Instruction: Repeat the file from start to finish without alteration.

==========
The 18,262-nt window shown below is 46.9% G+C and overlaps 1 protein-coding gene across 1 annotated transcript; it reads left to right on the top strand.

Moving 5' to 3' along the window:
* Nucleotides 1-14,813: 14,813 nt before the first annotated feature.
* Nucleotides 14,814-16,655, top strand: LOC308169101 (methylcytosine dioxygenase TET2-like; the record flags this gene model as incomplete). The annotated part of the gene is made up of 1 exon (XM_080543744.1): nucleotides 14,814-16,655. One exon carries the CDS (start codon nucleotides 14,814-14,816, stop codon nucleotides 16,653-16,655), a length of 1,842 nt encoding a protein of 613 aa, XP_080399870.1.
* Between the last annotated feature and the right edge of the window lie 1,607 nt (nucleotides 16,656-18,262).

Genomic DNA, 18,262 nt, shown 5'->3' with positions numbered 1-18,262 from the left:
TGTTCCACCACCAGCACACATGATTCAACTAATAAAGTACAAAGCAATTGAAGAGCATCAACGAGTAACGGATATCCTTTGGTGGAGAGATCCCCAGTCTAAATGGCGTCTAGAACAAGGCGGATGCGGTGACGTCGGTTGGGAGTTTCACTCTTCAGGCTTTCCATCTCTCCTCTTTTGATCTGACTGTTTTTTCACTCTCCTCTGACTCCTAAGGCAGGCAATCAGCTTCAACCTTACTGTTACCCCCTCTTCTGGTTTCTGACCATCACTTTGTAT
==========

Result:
The 18,262-nt window shown below is 46.9% G+C and overlaps 1 protein-coding gene across 1 annotated transcript; it reads left to right on the top strand.

Moving 5' to 3' along the window:
* Nucleotides 1-14,813: 14,813 nt before the first annotated feature.
* Nucleotides 14,814-16,655, top strand: LOC308169101 (methylcytosine dioxygenase TET2-like; the record flags this gene model as incomplete). The annotated part of the gene is made up of 1 exon (XM_080543744.1): nucleotides 14,814-16,655. One exon carries the CDS (start codon nucleotides 14,814-14,816, stop codon nucleotides 16,653-16,655), a length of 1,842 nt encoding a protein of 613 aa, XP_080399870.1.
* Between the last annotated feature and the right edge of the window lie 1,607 nt (nucleotides 16,656-18,262).

Genomic DNA, 18,262 nt, shown 5'->3' with positions numbered 1-18,262 from the left:
TGTTCCACCACCAGCACACATGATTCAACTAATAAAGTACAAAGCAATTGAAGAGCATCAACGAGTAACGGATATCCTTTGGTGGAGAGATCCCCAGTCTAAATGGCGTCTAGAACAAGGCGGATGCGGTGACGTCGGTTGGGAGTTTCACTCTTCAGGCTTTCCATCTCTCCTCTTTTGATCTGACTGTTTTTTCACTCTCCTCTGACTCCTAAGGCAGGCAATCAGCTTCAACCTTACTGTTACCCCCTCTTCTGGTTTCTGACCATCACTTTGTAT